Most Washington, D.C. personal injury cases are based on the theory of negligence. In Washington, D.C., there are two primary defenses to personal injury lawsuits: contributory negligence and assumption of the risk. As we have discussed at length in other posts, contributory negligence refers to an injury victim’s shared responsibility in bringing about their own injuries. Under Washington, D.C. personal injury law, if a plaintiff is contributorily negligent, they are precluded from recovering for their injuries.
The assumption of risk is a different, but related concept. Under an assumption of the risk defense, a defendant is claiming that the plaintiff voluntarily entered into a situation with full knowledge and appreciation of the risks involved. In these situations, while a plaintiff’s actions may not have contributed to their injuries, their acceptance of the risks involved with a particular activity prevent them from holding others responsible for their injuries. The doctrine of assumption of the risk only rarely applies to Washington, D.C. car accident cases. That said, it is much more common in premises liability cases and sports injury cases.
A recent state appellate opinion discusses the concept of assumption of the risk as it relates to skiing.
The Facts of the Case
According to the court’s recitation of the facts, the plaintiff was a ski instructor. The plaintiff was instructing a young child in an area marked “slow skiing” when the defendant snowboarder went off a jump and landed on the plaintiff. The plaintiff filed a personal injury claim against the defendant.
The defendant argued that the plaintiff should not be permitted to pursue her claim because she knowingly assumed the risks involved in the sport of skiing. The trial court agreed with the defendant, and the plaintiff successfully had that court’s decision reversed on appeal. The defendant then appealed the case to the state’s supreme court.
The Court’s Decision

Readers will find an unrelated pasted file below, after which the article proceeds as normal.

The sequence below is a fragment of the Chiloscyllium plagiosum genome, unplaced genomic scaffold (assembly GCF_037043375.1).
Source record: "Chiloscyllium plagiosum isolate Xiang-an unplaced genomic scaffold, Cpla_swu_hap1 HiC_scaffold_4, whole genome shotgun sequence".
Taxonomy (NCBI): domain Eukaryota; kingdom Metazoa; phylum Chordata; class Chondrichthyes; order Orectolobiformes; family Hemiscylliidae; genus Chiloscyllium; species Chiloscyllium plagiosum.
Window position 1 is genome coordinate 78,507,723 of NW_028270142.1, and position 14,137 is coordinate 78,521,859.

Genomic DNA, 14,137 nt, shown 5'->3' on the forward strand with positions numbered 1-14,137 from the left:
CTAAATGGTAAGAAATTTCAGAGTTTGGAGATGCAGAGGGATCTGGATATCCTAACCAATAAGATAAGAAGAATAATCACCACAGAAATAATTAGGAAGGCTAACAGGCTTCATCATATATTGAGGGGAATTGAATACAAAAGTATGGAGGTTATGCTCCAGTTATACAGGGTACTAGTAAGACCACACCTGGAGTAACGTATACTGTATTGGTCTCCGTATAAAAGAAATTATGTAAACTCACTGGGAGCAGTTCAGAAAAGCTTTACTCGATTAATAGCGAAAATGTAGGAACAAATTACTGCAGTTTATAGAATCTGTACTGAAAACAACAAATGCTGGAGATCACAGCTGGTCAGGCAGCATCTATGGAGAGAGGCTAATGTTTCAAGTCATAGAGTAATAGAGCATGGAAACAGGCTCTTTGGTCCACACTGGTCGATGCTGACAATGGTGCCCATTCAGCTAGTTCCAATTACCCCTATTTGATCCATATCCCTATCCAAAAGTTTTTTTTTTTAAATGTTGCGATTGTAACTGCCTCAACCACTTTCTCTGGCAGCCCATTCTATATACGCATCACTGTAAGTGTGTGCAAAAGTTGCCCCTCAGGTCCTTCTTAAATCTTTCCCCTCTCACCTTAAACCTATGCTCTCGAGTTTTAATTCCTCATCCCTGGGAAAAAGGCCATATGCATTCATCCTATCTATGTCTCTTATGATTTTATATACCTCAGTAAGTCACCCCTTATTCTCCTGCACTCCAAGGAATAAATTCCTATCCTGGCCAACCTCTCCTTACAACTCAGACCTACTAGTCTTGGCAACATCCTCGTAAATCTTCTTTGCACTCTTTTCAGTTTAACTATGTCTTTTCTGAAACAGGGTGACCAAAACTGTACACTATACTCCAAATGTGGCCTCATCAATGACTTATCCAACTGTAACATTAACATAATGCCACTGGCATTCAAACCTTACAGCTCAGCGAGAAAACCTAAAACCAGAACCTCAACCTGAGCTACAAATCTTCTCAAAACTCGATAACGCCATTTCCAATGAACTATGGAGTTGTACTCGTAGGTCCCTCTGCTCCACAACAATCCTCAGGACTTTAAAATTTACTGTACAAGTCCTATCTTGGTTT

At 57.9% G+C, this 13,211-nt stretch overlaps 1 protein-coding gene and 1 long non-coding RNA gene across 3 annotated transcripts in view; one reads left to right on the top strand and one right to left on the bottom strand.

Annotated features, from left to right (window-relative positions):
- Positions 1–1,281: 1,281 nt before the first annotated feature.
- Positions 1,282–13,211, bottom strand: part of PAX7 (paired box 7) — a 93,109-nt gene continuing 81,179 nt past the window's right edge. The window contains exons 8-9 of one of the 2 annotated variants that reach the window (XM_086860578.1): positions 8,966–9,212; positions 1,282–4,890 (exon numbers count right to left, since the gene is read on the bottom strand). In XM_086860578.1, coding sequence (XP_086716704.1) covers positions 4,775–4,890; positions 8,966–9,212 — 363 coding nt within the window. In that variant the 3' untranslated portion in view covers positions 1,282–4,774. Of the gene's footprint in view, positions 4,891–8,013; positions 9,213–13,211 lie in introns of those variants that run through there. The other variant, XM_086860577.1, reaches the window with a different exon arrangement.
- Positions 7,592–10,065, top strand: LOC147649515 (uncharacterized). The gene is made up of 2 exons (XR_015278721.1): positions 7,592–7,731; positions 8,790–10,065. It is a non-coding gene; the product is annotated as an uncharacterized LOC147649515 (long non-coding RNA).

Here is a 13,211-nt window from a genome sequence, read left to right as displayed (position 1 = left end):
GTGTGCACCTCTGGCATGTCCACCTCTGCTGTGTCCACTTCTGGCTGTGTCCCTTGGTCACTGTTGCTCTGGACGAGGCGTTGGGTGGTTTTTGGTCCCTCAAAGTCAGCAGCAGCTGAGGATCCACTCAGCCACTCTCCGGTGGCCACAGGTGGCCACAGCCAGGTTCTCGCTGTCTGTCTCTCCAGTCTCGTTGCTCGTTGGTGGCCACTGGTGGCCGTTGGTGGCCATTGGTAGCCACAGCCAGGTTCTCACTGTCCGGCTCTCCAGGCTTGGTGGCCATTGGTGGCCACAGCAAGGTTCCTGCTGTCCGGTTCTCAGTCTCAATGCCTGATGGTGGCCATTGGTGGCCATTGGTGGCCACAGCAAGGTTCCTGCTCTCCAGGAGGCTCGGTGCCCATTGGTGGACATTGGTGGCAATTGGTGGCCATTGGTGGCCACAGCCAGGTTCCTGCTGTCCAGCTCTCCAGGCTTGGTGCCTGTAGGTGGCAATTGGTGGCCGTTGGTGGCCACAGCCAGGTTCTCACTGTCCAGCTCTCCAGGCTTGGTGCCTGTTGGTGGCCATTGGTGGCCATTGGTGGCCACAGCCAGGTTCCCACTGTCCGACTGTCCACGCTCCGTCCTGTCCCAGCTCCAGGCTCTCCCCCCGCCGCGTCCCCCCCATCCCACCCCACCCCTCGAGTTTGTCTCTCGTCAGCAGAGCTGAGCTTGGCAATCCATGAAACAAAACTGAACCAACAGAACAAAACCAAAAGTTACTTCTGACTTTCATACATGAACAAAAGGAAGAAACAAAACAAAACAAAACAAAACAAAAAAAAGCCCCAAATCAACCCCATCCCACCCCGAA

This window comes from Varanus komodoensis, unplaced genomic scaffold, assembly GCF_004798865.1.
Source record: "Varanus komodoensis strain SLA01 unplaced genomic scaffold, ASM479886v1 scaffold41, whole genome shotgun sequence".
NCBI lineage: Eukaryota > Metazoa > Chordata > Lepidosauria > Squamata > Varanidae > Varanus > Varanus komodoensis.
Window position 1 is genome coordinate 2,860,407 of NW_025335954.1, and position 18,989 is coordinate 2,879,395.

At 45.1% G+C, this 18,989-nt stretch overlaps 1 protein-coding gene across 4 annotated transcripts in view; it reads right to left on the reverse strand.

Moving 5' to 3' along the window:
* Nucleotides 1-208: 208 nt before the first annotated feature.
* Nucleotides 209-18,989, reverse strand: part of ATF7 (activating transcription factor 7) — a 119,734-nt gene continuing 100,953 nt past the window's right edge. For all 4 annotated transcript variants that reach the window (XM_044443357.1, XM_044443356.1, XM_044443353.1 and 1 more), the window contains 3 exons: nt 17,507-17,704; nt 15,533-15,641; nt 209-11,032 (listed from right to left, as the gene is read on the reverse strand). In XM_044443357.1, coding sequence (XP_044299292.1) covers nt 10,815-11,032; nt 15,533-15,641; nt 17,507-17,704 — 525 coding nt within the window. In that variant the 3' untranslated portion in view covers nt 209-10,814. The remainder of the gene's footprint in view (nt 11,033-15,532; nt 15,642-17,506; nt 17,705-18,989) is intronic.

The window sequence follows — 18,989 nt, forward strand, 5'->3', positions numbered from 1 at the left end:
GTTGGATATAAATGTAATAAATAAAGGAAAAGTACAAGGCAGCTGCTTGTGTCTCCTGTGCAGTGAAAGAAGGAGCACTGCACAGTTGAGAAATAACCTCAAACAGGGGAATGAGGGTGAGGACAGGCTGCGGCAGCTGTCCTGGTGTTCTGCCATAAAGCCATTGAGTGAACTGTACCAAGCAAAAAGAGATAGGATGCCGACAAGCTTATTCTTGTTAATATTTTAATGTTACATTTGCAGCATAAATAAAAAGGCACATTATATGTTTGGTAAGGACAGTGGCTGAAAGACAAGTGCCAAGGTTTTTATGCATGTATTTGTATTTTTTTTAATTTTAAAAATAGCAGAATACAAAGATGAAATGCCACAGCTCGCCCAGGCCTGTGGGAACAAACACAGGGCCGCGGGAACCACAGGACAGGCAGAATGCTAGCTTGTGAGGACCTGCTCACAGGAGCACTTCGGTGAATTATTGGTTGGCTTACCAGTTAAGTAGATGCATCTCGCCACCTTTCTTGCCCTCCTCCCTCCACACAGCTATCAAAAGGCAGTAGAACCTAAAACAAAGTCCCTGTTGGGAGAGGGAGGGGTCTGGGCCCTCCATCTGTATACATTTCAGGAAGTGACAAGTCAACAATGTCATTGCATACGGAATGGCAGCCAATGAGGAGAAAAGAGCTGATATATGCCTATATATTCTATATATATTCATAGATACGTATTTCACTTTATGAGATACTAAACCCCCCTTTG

The court explained that the plaintiff did not assume the risk of being landed on by another skier or snowboarder, and that her case should not have been dismissed. The court explained that the assumption of the risk doctrine should only be applied in situations where the risk involved is “inherent” in the sport.
Here, the court determined that collisions were not an inherent part of skiing. The court reasoned that collisions between skiers are somewhat uncommon, and that common sense can help reduce collisions. The noted that if it were to hold that a skier assumes all risks, such a holding would benefit reckless and negligent skiers by absolving them of responsibility when these skiers should be encouraged to enjoy the sport safely.
Have You Been Injured in a Washington, D.C. Sports Accident?
If you or a loved one has recently been injured in a Washington, D.C. sports accident, you may be entitled to monetary compensation. Depending on the type of accident, as well as the extent of your injuries, there may be multiple parties who are liable for your injuries. At the Washington, D.C. personal injury law firm of Lebowitz & Mzhen, LLC we have decades of experience helping our clients successfully pursue claims arising out of a wide variety of accidents. To learn more, call 410-654-3600 to schedule a free consultation today.
More Blog Posts:
Pursuing a Personal Injury Claim against a Negligent Washington, D.C. Employer, Washington DC Injury Lawyer Blog, February 5, 2019
Texting While Driving Is a Major Cause of Washington, D.C. Car Accidents, Washington DC Injury Lawyer Blog, January 24, 2019